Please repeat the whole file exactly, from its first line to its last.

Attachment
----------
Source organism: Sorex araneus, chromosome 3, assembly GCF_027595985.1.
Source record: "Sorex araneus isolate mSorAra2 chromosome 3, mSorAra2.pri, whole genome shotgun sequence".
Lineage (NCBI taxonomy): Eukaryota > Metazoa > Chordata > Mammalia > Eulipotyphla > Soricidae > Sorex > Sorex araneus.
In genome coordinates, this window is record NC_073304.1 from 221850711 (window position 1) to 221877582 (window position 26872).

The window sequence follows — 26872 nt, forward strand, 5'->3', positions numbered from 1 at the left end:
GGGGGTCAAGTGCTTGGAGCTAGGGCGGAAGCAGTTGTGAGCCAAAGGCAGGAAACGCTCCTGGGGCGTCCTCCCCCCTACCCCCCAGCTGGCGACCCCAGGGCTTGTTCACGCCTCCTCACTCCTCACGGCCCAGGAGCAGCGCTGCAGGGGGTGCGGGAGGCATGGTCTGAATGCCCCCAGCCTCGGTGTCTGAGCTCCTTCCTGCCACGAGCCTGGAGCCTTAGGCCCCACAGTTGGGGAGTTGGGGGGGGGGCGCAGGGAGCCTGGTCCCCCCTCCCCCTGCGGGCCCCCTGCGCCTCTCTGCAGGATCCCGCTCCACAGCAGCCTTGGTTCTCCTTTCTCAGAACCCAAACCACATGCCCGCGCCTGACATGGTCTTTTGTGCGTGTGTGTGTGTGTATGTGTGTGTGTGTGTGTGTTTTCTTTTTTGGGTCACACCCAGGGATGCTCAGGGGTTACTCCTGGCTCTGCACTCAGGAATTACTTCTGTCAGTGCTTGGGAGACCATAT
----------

Source organism: Sorex araneus, chromosome 3, assembly GCF_027595985.1.
Source record: "Sorex araneus isolate mSorAra2 chromosome 3, mSorAra2.pri, whole genome shotgun sequence".
Lineage (NCBI taxonomy): Eukaryota > Metazoa > Chordata > Mammalia > Eulipotyphla > Soricidae > Sorex > Sorex araneus.
In genome coordinates, this window is record NC_073304.1 from 221850711 (window position 1) to 221877582 (window position 26872).

The window sequence follows — 26872 nt, forward strand, 5'->3', positions numbered from 1 at the left end:
GGGGGTCAAGTGCTTGGAGCTAGGGCGGAAGCAGTTGTGAGCCAAAGGCAGGAAACGCTCCTGGGGCGTCCTCCCCCCTACCCCCCAGCTGGCGACCCCAGGGCTTGTTCACGCCTCCTCACTCCTCACGGCCCAGGAGCAGCGCTGCAGGGGGTGCGGGAGGCATGGTCTGAATGCCCCCAGCCTCGGTGTCTGAGCTCCTTCCTGCCACGAGCCTGGAGCCTTAGGCCCCACAGTTGGGGAGTTGGGGGGGGGGCGCAGGGAGCCTGGTCCCCCCTCCCCCTGCGGGCCCCCTGCGCCTCTCTGCAGGATCCCGCTCCACAGCAGCCTTGGTTCTCCTTTCTCAGAACCCAAACCACATGCCCGCGCCTGACATGGTCTTTTGTGCGTGTGTGTGTGTGTATGTGTGTGTGTGTGTGTGTTTTCTTTTTTGGGTCACACCCAGGGATGCTCAGGGGTTACTCCTGGCTCTGCACTCAGGAATTACTTCTGTCAGTGCTTGGGAGACCATAT